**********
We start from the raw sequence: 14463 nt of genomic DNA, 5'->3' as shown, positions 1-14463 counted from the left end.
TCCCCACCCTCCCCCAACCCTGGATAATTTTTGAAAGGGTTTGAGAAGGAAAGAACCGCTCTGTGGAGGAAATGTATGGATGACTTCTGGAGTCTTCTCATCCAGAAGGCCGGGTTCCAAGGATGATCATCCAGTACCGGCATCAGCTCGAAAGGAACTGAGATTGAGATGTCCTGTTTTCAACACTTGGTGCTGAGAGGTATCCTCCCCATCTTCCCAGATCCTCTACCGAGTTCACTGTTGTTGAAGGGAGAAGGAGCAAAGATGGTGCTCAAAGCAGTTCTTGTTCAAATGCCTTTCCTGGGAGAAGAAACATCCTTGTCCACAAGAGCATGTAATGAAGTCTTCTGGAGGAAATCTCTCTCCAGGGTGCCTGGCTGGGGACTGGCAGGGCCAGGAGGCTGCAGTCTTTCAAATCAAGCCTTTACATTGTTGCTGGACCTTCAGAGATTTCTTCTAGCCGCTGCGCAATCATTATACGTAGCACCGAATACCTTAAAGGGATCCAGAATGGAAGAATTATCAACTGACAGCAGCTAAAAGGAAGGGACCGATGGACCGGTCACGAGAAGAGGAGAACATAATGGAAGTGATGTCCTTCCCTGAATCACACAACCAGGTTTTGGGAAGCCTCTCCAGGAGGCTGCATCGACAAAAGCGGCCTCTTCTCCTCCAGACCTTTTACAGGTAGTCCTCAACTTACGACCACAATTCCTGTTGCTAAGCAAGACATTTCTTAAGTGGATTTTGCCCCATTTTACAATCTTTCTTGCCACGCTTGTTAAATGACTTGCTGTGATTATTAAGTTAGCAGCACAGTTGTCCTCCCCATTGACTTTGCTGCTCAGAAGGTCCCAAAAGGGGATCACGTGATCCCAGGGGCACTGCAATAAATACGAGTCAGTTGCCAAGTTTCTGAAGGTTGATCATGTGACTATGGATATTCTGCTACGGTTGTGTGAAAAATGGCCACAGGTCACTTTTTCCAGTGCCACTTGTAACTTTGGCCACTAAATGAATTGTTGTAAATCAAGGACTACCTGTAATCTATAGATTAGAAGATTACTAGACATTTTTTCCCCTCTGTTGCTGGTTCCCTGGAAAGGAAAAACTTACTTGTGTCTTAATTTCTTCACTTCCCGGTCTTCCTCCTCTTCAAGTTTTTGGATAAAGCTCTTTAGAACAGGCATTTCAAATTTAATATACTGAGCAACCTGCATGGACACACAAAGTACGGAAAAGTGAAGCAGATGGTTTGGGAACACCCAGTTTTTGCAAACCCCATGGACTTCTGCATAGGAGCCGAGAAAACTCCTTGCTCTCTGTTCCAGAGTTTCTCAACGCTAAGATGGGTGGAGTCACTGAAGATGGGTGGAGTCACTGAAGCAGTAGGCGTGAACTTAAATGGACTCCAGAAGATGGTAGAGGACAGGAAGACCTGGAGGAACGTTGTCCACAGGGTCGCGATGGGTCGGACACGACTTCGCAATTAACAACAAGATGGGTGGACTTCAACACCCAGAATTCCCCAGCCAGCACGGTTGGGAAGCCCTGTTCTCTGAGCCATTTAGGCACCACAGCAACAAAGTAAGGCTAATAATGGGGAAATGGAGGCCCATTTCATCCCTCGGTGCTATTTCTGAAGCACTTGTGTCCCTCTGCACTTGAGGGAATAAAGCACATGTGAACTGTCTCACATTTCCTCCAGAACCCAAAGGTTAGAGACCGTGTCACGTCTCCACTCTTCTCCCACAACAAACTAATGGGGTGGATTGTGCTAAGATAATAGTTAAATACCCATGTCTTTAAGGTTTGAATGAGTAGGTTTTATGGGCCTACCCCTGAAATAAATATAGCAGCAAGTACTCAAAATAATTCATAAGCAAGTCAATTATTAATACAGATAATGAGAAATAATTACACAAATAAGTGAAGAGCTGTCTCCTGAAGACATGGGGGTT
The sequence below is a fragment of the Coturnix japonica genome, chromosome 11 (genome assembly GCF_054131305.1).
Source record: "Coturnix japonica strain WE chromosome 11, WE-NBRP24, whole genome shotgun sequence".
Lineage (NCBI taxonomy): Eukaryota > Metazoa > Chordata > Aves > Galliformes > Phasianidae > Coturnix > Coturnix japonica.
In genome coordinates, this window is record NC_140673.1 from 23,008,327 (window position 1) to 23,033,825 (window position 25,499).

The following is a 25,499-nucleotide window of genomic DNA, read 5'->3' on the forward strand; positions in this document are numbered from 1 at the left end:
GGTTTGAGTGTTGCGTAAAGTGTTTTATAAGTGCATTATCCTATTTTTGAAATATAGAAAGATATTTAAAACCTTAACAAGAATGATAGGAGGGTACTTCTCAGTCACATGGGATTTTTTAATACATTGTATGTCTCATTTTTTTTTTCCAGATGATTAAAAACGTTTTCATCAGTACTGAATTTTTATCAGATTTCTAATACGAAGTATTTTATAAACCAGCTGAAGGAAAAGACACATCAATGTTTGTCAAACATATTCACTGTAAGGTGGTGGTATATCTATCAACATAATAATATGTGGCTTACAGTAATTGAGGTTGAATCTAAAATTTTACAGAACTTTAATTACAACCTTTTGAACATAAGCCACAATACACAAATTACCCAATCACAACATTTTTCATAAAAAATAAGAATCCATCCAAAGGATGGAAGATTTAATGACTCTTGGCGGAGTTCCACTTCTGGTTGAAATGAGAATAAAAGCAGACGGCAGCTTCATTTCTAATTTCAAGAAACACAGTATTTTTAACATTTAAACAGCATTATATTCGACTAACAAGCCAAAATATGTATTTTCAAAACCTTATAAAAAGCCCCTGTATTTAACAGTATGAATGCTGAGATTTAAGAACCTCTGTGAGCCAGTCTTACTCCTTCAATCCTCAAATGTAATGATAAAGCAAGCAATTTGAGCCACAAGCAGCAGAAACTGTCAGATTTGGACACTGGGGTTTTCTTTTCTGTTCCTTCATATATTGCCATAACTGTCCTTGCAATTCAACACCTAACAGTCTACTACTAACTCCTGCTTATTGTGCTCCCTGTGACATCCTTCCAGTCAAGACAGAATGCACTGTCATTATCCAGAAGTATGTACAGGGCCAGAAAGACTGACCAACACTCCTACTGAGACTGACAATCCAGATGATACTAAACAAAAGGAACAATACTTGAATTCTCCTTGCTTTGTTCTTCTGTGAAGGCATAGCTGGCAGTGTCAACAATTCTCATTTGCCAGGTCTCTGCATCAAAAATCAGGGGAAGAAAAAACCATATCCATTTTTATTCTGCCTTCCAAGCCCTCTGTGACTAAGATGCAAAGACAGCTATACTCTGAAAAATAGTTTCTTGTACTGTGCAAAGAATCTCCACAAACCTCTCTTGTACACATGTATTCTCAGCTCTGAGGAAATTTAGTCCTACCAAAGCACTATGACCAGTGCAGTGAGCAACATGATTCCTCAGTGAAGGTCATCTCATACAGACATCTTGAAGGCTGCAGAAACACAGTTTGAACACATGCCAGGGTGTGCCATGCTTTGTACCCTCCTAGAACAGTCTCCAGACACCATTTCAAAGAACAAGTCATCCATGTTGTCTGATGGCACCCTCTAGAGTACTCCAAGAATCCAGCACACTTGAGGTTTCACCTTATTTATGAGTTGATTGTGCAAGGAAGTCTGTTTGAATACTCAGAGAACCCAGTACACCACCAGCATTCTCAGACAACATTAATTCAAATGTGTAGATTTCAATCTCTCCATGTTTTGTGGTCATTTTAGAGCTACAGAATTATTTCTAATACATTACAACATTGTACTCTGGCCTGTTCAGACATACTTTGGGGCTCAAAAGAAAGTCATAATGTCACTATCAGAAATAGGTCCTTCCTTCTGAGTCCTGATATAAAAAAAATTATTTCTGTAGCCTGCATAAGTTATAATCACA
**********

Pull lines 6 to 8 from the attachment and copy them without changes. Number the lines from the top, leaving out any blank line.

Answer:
In genome coordinates, this window is record NC_140673.1 from 23,008,327 (window position 1) to 23,033,825 (window position 25,499).

The following is a 25,499-nucleotide window of genomic DNA, read 5'->3' on the forward strand; positions in this document are numbered from 1 at the left end:
GGTTTGAGTGTTGCGTAAAGTGTTTTATAAGTGCATTATCCTATTTTTGAAATATAGAAAGATATTTAAAACCTTAACAAGAATGATAGGAGGGTACTTCTCAGTCACATGGGATTTTTTAATACATTGTATGTCTCATTTTTTTTTTCCAGATGATTAAAAACGTTTTCATCAGTACTGAATTTTTATCAGATTTCTAATACGAAGTATTTTATAAACCAGCTGAAGGAAAAGACACATCAATGTTTGTCAAACATATTCACTGTAAGGTGGTGGTATATCTATCAACATAATAATATGTGGCTTACAGTAATTGAGGTTGAATCTAAAATTTTACAGAACTTTAATTACAACCTTTTGAACATAAGCCACAATACACAAATTACCCAATCACAACATTTTTCATAAAAAATAAGAATCCATCCAAAGGATGGAAGATTTAATGACTCTTGGCGGAGTTCCACTTCTGGTTGAAATGAGAATAAAAGCAGACGGCAGCTTCATTTCTAATTTCAAGAAACACAGTATTTTTAACATTTAAACAGCATTATATTCGACTAACAAGCCAAAATATGTATTTTCAAAACCTTATAAAAAGCCCCTGTATTTAACAGTATGAATGCTGAGATTTAAGAACCTCTGTGAGCCAGTCTTACTCCTTCAATCCTCAAATGTAATGATAAAGCAAGCAATTTGAGCCACAAGCAGCAGAAACTGTCAGATTTGGACACTGGGGTTTTCTTTTCTGTTCCTTCATATATTGCCATAACTGTCCTTGCAATTCAACACCTAACAGTCTACTACTAACTCCTGCTTATTGTGCTCCCTGTGACATCCTTCCAGTCAAGACAGAATGCACTGTCATTATCCAGAAGTATGTACAGGGCCAGAAAGACTGACCAACACTCCTACTGAGACTGACAATCCAGATGATACTAAACAAAAGGAACAATACTTGAATTCTCCTTGCTTTGTTCTTCTGTGAAGGCATAGCTGGCAGTGTCAACAATTCTCATTTGCCAGGTCTCTGCATCAAAAATCAGGGGAAGAAAAAACCATATCCATTTTTATTCTGCCTTCCAAGCCCTCTGTGACTAAGATGCAAAGACAGCTATACTCTGAAAAATAGTTTCTTGTACTGTGCAAAGAATCTCCACAAACCTCTCTTGTACACATGTATTCTCAGCTCTGAGGAAATTTAGTCCTACCAAAGCACTATGACCAGTGCAGTGAGCAACATGATTCCTCAGTGAAGGTCATCTCATACAGACATCTTGAAGGCTGCAGAAACACAGTTTGAACACATGCCAGGGTGTGCCATGCTTTGTACCCTCCTAGAACAGTCTCCAGACACCATTTCAAAGAACAAGTCATCCATGTTGTCTGATGGCACCCTCTAGAGTACTCCAAGAATCCAGCACACTTGAGGTTTCACCTTATTTATGAGTTGATTGTGCAAGGAAGTCTGTTTGAATACTCAGAGAACCCAGTACACCACCAGCATTCTCAGACAACATTAATTCAAATGTGTAGATTTCAATCTCTCCATGTTTTGTGGTCATTTTAGAGCTACAGAATTATTTCTAATACATTACAACATTGTACTCTGGCCTGTTCAGACATACTTTGGGGCTCAAAAGAAAGTCATAATGTCACTATCAGAAATAGGTCCTTCCTTCTGAGTCCTGATATAAAAAAAATTATTTCTGTAGCCTGCATAAGTTATAATCACA